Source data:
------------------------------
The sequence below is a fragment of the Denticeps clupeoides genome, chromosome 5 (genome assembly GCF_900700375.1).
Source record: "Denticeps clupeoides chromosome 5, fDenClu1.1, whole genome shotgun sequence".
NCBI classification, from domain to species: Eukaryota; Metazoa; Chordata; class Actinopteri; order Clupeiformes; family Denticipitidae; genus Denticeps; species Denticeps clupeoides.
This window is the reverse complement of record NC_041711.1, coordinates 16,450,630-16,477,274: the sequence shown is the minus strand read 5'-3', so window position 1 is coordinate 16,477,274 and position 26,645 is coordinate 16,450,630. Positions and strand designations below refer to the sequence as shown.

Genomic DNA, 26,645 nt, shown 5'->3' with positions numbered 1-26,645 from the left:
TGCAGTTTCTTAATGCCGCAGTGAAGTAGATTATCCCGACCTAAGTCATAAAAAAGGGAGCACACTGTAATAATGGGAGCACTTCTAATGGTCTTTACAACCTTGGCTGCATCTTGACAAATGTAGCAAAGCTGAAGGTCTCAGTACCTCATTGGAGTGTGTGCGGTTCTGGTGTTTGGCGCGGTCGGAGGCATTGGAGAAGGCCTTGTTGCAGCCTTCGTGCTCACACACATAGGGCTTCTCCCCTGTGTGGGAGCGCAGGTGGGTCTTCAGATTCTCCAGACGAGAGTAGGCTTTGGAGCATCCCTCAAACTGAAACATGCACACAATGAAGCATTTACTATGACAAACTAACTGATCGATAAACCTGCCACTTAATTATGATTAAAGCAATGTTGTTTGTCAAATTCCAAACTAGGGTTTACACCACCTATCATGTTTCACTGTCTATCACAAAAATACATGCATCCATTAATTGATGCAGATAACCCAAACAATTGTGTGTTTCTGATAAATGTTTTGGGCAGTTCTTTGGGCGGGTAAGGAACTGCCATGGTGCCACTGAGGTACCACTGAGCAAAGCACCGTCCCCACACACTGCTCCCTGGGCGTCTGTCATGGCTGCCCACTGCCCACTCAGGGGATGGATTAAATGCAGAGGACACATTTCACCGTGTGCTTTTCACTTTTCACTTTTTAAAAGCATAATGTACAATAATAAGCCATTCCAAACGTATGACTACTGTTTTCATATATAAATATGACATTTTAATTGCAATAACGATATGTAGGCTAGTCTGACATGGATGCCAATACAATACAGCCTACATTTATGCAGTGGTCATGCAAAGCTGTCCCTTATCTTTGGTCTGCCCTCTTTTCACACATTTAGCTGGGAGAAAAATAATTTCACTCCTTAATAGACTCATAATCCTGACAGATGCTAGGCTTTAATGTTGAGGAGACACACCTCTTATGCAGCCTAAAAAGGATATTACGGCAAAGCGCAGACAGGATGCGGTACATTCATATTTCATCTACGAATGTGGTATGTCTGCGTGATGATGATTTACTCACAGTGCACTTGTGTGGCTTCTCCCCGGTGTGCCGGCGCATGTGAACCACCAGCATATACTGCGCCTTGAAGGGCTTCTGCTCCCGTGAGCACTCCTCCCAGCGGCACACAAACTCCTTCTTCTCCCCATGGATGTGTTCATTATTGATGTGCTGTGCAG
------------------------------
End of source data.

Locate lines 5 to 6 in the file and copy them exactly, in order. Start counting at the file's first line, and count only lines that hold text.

Genomic DNA, 26,645 nt, shown 5'->3' with positions numbered 1-26,645 from the left:
TGCAGTTTCTTAATGCCGCAGTGAAGTAGATTATCCCGACCTAAGTCATAAAAAAGGGAGCACACTGTAATAATGGGAGCACTTCTAATGGTCTTTACAACCTTGGCTGCATCTTGACAAATGTAGCAAAGCTGAAGGTCTCAGTACCTCATTGGAGTGTGTGCGGTTCTGGTGTTTGGCGCGGTCGGAGGCATTGGAGAAGGCCTTGTTGCAGCCTTCGTGCTCACACACATAGGGCTTCTCCCCTGTGTGGGAGCGCAGGTGGGTCTTCAGATTCTCCAGACGAGAGTAGGCTTTGGAGCATCCCTCAAACTGAAACATGCACACAATGAAGCATTTACTATGACAAACTAACTGATCGATAAACCTGCCACTTAATTATGATTAAAGCAATGTTGTTTGTCAAATTCCAAACTAGGGTTTACACCACCTATCATGTTTCACTGTCTATCACAAAAATACATGCATCCATTAATTGATGCAGATAACCCAAACAATTGTGTGTTTCTGATAAATGTTTTGGGCAGTTCTTTGGGCGGGTAAGGAACTGCCATGGTGCCACTGAGGTACCACTGAGCAAAGCACCGTCCCCACACACTGCTCCCTGGGCGTCTGTCATGGCTGCCCACTGCCCACTCAGGGGATGGATTAAATGCAGAGGACACATTTCACCGTGTGCTTTTCACTTTTCACTTTTTAAAAGCATAATGTACAATAATAAGCCATTCCAAACGTATGACTACTGTTTTCATATATAAATATGACATTTTAATTGCAATAACGATATGTAGGCTAGTCTGACATGGATGCCAATACAATACAGCCTACATTTATGCAGTGGTCATGCAAAGCTGTCCCTTATCTTTGGTCTGCCCTCTTTTCACACATTTAGCTGGGAGAAAAATAATTTCACTCCTTAATAGACTCATAATCCTGACAGATGCTAGGCTTTAATGTTGAGGAGACACACCTCTTATGCAGCCTAAAAAGGATATTACGGCAAAGCGCAGACAGGATGCGGTACATTCATATTTCATCTACGAATGTGGTATGTCTGCGTGATGATGATTTACTCACAGTGCACTTGTGTGGCTTCTCCCCGGTGTGCCGGCGCATGTGAACCACCAGCATATACTGCGCCTTGAAGGGCTTCTGCTCCCGTGAGCACTCCTCCCAGCGGCACACAAACTCCTTCTTCTCCCCATGGATGTGTTCATTATTGATGTGCTGTGCAG